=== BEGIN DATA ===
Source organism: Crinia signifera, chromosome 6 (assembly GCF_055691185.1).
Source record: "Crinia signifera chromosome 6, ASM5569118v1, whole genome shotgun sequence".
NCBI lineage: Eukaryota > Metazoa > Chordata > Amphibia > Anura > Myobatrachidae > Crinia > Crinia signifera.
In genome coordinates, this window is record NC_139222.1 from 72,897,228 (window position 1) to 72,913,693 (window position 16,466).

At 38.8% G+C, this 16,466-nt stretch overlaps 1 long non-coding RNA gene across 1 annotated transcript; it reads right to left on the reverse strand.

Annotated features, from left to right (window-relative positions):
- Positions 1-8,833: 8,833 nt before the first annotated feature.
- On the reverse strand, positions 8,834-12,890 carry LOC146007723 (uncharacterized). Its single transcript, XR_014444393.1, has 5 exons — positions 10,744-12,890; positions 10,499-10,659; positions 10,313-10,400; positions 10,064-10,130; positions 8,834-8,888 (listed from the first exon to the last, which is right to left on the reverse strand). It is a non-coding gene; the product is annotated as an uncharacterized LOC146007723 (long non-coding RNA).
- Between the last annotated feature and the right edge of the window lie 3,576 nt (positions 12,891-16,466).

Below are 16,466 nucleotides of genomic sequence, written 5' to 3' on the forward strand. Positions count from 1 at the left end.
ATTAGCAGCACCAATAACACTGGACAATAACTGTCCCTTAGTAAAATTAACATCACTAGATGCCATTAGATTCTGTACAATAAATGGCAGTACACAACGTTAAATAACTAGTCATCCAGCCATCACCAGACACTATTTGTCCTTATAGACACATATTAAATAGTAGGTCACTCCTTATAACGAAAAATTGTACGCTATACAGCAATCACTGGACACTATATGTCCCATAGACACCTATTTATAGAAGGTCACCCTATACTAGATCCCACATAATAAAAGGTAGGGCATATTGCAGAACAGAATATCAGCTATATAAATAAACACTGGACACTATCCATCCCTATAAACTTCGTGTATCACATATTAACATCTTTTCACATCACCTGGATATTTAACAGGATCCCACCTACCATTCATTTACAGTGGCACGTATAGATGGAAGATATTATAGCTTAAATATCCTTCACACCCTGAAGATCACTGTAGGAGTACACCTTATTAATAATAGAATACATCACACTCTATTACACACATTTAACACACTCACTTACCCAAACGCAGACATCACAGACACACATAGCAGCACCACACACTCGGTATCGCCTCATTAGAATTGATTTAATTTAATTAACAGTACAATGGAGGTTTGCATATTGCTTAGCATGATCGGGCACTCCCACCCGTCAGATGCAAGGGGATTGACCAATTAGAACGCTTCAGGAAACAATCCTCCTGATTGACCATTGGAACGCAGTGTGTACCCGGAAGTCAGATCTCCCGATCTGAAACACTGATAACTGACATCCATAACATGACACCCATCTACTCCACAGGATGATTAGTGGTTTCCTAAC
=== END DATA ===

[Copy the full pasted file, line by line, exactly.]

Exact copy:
Source organism: Crinia signifera, chromosome 6 (assembly GCF_055691185.1).
Source record: "Crinia signifera chromosome 6, ASM5569118v1, whole genome shotgun sequence".
NCBI lineage: Eukaryota > Metazoa > Chordata > Amphibia > Anura > Myobatrachidae > Crinia > Crinia signifera.
In genome coordinates, this window is record NC_139222.1 from 72,897,228 (window position 1) to 72,913,693 (window position 16,466).

At 38.8% G+C, this 16,466-nt stretch overlaps 1 long non-coding RNA gene across 1 annotated transcript; it reads right to left on the reverse strand.

Annotated features, from left to right (window-relative positions):
- Positions 1-8,833: 8,833 nt before the first annotated feature.
- On the reverse strand, positions 8,834-12,890 carry LOC146007723 (uncharacterized). Its single transcript, XR_014444393.1, has 5 exons — positions 10,744-12,890; positions 10,499-10,659; positions 10,313-10,400; positions 10,064-10,130; positions 8,834-8,888 (listed from the first exon to the last, which is right to left on the reverse strand). It is a non-coding gene; the product is annotated as an uncharacterized LOC146007723 (long non-coding RNA).
- Between the last annotated feature and the right edge of the window lie 3,576 nt (positions 12,891-16,466).

Below are 16,466 nucleotides of genomic sequence, written 5' to 3' on the forward strand. Positions count from 1 at the left end.
ATTAGCAGCACCAATAACACTGGACAATAACTGTCCCTTAGTAAAATTAACATCACTAGATGCCATTAGATTCTGTACAATAAATGGCAGTACACAACGTTAAATAACTAGTCATCCAGCCATCACCAGACACTATTTGTCCTTATAGACACATATTAAATAGTAGGTCACTCCTTATAACGAAAAATTGTACGCTATACAGCAATCACTGGACACTATATGTCCCATAGACACCTATTTATAGAAGGTCACCCTATACTAGATCCCACATAATAAAAGGTAGGGCATATTGCAGAACAGAATATCAGCTATATAAATAAACACTGGACACTATCCATCCCTATAAACTTCGTGTATCACATATTAACATCTTTTCACATCACCTGGATATTTAACAGGATCCCACCTACCATTCATTTACAGTGGCACGTATAGATGGAAGATATTATAGCTTAAATATCCTTCACACCCTGAAGATCACTGTAGGAGTACACCTTATTAATAATAGAATACATCACACTCTATTACACACATTTAACACACTCACTTACCCAAACGCAGACATCACAGACACACATAGCAGCACCACACACTCGGTATCGCCTCATTAGAATTGATTTAATTTAATTAACAGTACAATGGAGGTTTGCATATTGCTTAGCATGATCGGGCACTCCCACCCGTCAGATGCAAGGGGATTGACCAATTAGAACGCTTCAGGAAACAATCCTCCTGATTGACCATTGGAACGCAGTGTGTACCCGGAAGTCAGATCTCCCGATCTGAAACACTGATAACTGACATCCATAACATGACACCCATCTACTCCACAGGATGATTAGTGGTTTCCTAAC